A move to privatize major airports held by the government-owned Airports Authority of India (AAI), which owns around 100 airports, has met with stiff resistance from the many unions representing more than 85,000 airport employees who fear losing their jobs. Union members are protesting the privatization plan under which AAI-owned airports would transfer to private entities. Under the plan, AAI retains a minority stake while Adani owns a majority stake.
The airport employee unions recently formed a joint forum to voice their common concern and to hold peaceful protests. As the government moves ahead with its plan to privatize 13 more airports, the protests stand to get louder and a strike could ensue.
“Why does AAI, which has brought these airports to a profitable state, have to be arm-twisted into giving these airports away?” asked Harindra Tiwari, a senior official in one of the airports unions. “Monopoly of private bodies is very dangerous. The AAI has strong capabilities in airport development and operations.”
AAI already has transferred six airports to concessionaire Adani Enterprises for operation, management, and development through the public-private partnership. They include AAI-owned facilities in Lucknow, Ahmedabad, Jaipur, Mangaluru, Thiruvananthapuram, and Guwahati.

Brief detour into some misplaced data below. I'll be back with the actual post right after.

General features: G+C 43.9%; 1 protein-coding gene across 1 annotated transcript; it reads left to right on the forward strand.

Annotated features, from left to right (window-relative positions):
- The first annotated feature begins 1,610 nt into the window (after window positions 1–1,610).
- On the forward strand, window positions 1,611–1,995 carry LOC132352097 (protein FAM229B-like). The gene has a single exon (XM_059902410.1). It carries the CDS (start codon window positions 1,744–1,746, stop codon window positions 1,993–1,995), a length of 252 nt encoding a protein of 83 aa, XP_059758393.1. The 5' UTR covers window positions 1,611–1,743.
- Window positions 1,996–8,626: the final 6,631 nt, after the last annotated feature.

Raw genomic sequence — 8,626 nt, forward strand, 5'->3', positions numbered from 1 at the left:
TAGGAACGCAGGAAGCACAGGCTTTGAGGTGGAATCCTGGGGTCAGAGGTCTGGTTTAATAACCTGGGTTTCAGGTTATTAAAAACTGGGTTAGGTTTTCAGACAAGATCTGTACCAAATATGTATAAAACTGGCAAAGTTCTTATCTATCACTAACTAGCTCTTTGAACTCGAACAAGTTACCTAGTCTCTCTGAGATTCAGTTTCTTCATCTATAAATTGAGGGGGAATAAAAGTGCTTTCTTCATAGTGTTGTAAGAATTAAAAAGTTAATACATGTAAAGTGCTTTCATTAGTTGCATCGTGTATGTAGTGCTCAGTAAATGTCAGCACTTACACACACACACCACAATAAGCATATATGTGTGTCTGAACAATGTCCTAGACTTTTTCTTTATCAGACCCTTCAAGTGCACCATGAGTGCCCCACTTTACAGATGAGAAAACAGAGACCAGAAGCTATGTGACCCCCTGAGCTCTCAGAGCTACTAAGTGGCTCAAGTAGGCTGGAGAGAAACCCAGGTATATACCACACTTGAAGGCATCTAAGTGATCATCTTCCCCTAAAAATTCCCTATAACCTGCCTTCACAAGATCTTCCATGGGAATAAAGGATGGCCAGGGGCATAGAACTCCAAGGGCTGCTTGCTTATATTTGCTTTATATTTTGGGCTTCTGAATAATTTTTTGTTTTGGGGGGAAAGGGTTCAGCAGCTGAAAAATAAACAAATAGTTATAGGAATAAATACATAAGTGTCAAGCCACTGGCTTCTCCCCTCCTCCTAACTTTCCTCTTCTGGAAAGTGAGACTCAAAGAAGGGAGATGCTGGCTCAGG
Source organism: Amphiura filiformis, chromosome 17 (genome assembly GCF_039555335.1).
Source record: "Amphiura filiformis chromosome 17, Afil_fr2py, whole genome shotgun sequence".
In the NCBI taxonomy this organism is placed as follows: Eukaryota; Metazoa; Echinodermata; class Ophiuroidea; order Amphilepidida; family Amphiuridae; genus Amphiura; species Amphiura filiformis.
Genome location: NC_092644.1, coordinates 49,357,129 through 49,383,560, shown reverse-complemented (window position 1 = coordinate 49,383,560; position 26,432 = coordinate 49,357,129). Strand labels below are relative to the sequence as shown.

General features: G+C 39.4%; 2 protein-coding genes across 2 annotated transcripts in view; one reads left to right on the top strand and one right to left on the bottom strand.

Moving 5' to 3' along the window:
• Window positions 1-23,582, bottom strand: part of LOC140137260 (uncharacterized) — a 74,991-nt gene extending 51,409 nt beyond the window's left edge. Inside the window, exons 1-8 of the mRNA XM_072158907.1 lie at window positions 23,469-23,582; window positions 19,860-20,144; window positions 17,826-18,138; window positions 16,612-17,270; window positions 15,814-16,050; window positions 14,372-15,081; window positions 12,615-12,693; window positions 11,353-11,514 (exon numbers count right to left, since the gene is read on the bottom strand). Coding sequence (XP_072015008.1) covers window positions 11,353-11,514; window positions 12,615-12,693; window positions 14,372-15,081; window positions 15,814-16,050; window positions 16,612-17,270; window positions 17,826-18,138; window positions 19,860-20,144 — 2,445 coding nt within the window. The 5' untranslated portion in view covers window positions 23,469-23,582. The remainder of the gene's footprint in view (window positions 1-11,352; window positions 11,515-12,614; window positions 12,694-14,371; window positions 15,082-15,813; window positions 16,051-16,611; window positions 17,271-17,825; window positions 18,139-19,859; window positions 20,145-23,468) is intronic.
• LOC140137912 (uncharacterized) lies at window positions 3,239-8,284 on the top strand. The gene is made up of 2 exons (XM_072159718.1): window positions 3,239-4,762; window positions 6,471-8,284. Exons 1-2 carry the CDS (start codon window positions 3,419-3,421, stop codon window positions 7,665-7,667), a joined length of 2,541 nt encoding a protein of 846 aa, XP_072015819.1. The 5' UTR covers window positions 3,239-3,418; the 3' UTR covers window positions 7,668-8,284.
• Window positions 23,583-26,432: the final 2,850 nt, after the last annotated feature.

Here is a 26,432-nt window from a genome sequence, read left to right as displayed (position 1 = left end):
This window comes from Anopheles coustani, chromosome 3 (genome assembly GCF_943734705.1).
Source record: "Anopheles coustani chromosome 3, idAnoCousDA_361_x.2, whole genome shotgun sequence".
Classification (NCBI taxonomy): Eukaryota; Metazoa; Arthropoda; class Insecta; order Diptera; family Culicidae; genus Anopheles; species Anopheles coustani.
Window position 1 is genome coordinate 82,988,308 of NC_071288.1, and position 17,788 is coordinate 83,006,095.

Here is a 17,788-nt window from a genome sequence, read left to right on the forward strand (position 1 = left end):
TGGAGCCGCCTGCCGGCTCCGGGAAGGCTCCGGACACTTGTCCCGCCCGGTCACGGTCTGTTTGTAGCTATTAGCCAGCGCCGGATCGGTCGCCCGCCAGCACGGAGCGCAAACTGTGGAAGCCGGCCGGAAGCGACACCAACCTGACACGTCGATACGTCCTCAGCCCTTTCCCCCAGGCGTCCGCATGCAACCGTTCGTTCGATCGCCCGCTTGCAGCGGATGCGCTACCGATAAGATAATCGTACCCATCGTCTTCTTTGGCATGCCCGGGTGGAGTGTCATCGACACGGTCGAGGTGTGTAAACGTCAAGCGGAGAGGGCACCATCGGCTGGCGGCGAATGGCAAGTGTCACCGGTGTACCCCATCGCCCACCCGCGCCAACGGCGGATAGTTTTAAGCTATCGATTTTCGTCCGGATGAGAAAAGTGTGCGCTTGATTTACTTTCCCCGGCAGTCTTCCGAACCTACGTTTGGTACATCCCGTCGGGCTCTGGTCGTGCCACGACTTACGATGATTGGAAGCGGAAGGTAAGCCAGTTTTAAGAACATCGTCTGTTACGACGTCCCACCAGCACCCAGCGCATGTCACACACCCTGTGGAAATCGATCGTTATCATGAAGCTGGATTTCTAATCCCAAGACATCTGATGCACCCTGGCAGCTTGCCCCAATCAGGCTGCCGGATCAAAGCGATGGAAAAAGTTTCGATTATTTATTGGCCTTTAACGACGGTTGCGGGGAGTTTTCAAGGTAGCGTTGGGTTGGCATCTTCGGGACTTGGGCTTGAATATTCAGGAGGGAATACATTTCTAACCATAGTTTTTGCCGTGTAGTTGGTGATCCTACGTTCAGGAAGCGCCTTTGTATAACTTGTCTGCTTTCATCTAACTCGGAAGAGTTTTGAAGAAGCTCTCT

The Delhi and Mumbai airports, which underwent privatization 13 years ago, proved a model for efficiency and improved quality, said Ravi Shankar Prasad, minister of law and justice.
“While privatization is good, government monopoly should not be replaced with a single private company monopoly,” cautioned Vishok Mansingh, CEO at Mumbai-based Vhan Aeroservices. “Audits should be done regularly to oversee costs do not overshoot original commitment.” However, Mansingh sees little chance for a change in government plans for privatization, despite agitation by union-member staff. “Times have changed and efficiencies have to be brought in,” he concluded.